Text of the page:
What the nation continues to identify with are some of President Wilson’s pronouncements, among them the following: that all states are equal even as all individuals are equal; that America must help implant a rule of justice that plays no favorites and knows no standards but the equal rights of the several peoples concerned; that diplomacy should proceed always frankly and in the public view; that the system of the balance of power has become forever discredited; that subject peoples must be granted their independence irrespective of the wishes of other states; and that war, being detested by all mankind, is everywhere susceptible to outlawry or joint international control.

Other impediments besetting the American search for world peace are related to the structure of domestic politics which allows each generation, indeed each administration, to write its own ticket in the domain of foreign affairs. This espousal of discontinuity, even impetuosity, explains, in conjunction with the strong tendency to evangelism, why we have not been able to build a philosophical base for our foreign policy, and why we do not have a time-transcendent strategic design for the furtherance of the national interest which might accommodate a realistic concern with the cause of peace.

The same disabilities, in conjunction with the nation’s constitutionally conditioned reluctance to recognize distinctions between civilizations, make accurate perceptions of the identities of foreign societies very difficult. The pronounced bent to see other states or peoples as actual or potential carriers of American values thus leads easily either to simplistic analogies or to unnecessarily polarized views of differences between “them” and “us,” For example, in the context of our human rights diplomacy it is common to juxtapose “democracy” and “despotism” without remembering first that “democracy” is represented today by a mere handful of governments; second, that the vast majority of states, whether present or not present in the United Nations, are associated with authoritarian regimes, and third, that there is an important systemic difference between totalitarianism as administered in the Soviet Union, Communist China, Vietnam, Cambodia, and some of Russia’s Eastern European satellites, and the kind of despotism found in most states of Latin America, the Middle East, Africa, and non-Communist Asia.

There are thus certain basic questions which American scholars and policy-makers have not been in the habit of asking insistently in the last decades—decades, incidentally, during which this country had ample opportunities, in virtue of its power and unquestioned leadership in the non-Communist world, to take stock of its world environment. Among them are the following:

Can democracy or constitutionalism be expected in culture
areas where the individual has not been legally detached
from the group, and where the elements of contract are not

Is it reasonable to postulate the existence of bills of rights
where constitutional law is missing?

Should it be assumed that a treaty conveys the same norms
and values to non-Western and Western contracting parties?

Can there be an effective international or world law if national
or local meanings of public law are not analogous, or at
least proximate?

If the answers to the foregoing questions are negative, can
the missing concepts be securely grafted upon public order
systems built on non-legal traditions by introducing codes,
constitutions, and covenants of civil liberties and by concluding
international agreements assuring respect for human

Answers to these and related queries cannot be given unless and until one ascertains just how societies singled out for legal transplants have been held together previously and how strong the traditional bonds—whether derived from ritual, religion, and myth, or from military, bureaucratic and other types of secular power—have continued to be.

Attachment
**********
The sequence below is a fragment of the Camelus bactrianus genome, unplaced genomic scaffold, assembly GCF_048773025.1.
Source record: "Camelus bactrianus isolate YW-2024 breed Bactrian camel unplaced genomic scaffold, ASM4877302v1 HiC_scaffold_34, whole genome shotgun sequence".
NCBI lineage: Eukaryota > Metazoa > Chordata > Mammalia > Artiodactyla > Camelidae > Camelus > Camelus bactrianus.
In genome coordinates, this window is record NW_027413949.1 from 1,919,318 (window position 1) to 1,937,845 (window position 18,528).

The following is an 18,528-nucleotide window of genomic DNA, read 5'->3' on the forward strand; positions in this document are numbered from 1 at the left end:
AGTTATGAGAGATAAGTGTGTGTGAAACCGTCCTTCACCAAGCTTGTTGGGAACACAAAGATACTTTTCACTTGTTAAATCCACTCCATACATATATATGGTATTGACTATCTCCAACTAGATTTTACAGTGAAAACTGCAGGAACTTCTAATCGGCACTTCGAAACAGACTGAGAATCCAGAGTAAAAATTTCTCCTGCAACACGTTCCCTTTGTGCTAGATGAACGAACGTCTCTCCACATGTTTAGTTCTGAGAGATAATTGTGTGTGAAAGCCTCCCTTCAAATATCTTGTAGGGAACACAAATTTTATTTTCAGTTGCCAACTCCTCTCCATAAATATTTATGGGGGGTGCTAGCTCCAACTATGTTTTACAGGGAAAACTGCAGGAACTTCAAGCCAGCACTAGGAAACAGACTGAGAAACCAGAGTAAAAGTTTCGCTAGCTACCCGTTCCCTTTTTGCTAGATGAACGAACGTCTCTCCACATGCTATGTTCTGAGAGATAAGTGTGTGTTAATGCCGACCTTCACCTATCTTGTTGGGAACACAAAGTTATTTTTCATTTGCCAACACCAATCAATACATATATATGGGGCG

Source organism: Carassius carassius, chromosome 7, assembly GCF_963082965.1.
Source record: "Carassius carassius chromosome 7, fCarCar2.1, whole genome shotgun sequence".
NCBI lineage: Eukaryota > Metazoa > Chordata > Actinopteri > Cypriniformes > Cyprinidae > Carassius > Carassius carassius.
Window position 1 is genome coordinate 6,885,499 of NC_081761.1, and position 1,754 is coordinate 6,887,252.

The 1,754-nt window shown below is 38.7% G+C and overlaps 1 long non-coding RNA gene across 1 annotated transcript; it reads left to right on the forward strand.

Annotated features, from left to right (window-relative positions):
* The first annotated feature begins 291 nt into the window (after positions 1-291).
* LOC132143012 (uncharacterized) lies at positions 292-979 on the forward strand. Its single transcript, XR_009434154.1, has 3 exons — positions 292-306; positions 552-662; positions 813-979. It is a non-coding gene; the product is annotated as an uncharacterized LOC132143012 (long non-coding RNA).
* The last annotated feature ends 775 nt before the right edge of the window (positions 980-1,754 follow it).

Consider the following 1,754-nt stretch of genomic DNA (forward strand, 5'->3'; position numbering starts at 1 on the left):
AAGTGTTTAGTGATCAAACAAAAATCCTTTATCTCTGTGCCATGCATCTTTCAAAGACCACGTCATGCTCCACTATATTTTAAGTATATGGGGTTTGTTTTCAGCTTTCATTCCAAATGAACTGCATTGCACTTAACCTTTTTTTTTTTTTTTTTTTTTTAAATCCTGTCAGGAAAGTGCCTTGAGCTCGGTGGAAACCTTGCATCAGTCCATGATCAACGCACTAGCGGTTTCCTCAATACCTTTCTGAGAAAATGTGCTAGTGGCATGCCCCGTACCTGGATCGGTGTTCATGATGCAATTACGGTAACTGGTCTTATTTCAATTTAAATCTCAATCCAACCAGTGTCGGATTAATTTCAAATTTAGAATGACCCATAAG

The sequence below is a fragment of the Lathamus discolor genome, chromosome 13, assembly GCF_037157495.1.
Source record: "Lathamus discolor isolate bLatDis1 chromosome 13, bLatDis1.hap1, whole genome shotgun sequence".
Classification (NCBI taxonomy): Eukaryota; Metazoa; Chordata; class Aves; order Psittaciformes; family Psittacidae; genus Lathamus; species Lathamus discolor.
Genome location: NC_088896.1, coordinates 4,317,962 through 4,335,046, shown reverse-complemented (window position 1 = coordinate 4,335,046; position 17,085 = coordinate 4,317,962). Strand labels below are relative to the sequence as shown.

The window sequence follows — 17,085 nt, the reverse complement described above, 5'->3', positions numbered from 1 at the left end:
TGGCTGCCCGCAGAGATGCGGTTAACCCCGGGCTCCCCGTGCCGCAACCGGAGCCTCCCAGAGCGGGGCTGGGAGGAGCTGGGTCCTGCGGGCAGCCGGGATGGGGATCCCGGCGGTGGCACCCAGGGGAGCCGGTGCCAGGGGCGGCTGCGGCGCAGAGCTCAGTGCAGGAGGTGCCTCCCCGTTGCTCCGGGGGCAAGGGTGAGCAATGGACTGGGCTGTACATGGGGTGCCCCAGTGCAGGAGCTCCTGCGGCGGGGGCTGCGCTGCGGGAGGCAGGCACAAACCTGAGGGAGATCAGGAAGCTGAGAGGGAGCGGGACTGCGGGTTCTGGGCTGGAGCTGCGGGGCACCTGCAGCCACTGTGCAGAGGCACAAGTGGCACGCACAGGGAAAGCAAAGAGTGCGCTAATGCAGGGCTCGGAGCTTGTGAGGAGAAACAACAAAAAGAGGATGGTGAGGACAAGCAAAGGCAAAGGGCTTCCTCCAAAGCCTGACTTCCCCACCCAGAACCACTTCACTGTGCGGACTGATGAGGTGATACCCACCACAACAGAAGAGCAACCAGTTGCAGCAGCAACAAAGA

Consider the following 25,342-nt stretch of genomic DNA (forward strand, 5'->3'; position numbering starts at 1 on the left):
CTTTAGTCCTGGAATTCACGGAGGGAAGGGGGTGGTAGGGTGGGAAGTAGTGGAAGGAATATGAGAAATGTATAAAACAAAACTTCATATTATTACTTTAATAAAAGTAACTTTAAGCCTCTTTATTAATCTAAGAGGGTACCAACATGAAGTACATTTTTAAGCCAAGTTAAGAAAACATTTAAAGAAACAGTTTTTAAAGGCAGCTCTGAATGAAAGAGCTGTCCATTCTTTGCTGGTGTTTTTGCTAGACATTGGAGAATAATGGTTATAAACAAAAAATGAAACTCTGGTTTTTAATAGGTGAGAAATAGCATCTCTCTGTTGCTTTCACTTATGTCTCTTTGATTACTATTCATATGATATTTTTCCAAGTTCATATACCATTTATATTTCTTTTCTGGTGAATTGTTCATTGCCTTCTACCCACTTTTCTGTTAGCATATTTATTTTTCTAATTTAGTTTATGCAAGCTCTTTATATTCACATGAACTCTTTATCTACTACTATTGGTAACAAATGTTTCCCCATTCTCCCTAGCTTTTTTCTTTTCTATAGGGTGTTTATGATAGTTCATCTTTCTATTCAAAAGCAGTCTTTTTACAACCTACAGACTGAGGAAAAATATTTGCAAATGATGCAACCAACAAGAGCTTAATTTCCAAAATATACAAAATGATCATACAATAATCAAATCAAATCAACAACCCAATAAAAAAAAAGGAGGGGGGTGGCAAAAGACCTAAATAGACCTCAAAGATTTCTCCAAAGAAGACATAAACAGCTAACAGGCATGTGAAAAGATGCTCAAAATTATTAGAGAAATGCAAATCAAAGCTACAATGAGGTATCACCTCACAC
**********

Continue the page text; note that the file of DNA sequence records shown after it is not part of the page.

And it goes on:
Another, for purposes of this discussion, most important, inventory should address itself to an examination of non-Western or non-American orientations to peace, and that on the planes of both domestic and foreign affairs. Are other nations—for example, India and the Soviet Union—as conditioned as we are to think of “pact” and “peace” as organically related ideas? Do Maoist China, Zambia, Israel, or Iraq agree with the Random House Dictionary’s definition of “peace” as the normal non-warring condition of a nation, group of nations, or the world? And if comparative studies record negative responses to these inquiries, what roles do we assign to law and diplomacy in the quest for peace?


Precedents for diplomatic investigations of this kind were set hundreds of years ago by the Eastern Orthodox Empire of Byzantium and the Republic of Venice. Each of these two states endured close to one thousand years in a world environment not unlike the one in which we find ourselves today—a multicultural world in which no shared norms, values, or certainties could be expected as a matter of course. Both survived in an essentially hostile climate of international relations because their statesmen saw the entire world as a complex of ascertainable facts, which had to be understood separately and collectively if the national venture was to succeed. Fleets and armies, treaty rights and trading prospects, power and influence were thus seen through the eyes of the Venetians as factors that had to be isolated and evaluated in terms of national assets and liabilities if they were to be used as reliable determinants of policy. The fame of the Republic’s diplomatic service was due to the highly trained minds of its envoys and agents, the systematic supervision of all foreign missions by the home government, and the remarkable manner in which all information was stored. Indeed, no single aspect of Venetian diplomacy is as impressive as the very conception of these diplomatic archives, and among the records there assembled none are as important as the relazioni.These relations were comprehensive accounts that each ambassador had to render to the government immediately upon his return to Venice. Each was drawn up carefully so as to convey a complete picture of the political, social, and economic constitution of the foreign country to which the envoy had been assigned, and each was analyzed on its own merits in order then to be indexed and filed in the archives. Yet all were always viewed together as one great mirror reflecting the entire world at a given moment.